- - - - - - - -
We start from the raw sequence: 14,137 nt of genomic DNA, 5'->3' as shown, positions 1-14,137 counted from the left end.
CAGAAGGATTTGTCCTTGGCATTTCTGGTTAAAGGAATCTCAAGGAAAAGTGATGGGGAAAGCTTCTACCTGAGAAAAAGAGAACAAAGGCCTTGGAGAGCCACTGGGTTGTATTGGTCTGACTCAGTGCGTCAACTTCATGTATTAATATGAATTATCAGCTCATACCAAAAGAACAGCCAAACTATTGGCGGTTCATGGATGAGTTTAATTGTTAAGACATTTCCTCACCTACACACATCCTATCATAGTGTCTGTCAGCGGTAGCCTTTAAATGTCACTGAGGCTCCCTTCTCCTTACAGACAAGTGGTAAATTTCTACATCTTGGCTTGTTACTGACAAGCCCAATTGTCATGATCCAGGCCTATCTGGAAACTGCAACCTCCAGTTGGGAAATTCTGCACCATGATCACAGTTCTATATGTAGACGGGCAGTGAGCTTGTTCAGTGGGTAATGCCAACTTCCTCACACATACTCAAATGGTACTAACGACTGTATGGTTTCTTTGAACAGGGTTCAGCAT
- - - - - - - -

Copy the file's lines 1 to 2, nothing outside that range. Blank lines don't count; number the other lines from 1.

We start from the raw sequence: 14,137 nt of genomic DNA, 5'->3' as shown, positions 1-14,137 counted from the left end.
CAGAAGGATTTGTCCTTGGCATTTCTGGTTAAAGGAATCTCAAGGAAAAGTGATGGGGAAAGCTTCTACCTGAGAAAAAGAGAACAAAGGCCTTGGAGAGCCACTGGGTTGTATTGGTCTGACTCAGTGCGTCAACTTCATGTATTAATATGAATTATCAGCTCATACCAAAAGAACAGCCAAACTATTGGCGGTTCATGGATGAGTTTAATTGTTAAGACATTTCCTCACCTACACACATCCTATCATAGTGTCTGTCAGCGGTAGCCTTTAAATGTCACTGAGGCTCCCTTCTCCTTACAGACAAGTGGTAAATTTCTACATCTTGGCTTGTTACTGACAAGCCCAATTGTCATGATCCAGGCCTATCTGGAAACTGCAACCTCCAGTTGGGAAATTCTGCACCATGATCACAGTTCTATATGTAGACGGGCAGTGAGCTTGTTCAGTGGGTAATGCCAACTTCCTCACACATACTCAAATGGTACTAACGACTGTATGGTTTCTTTGAACAGGGTTCAGCAT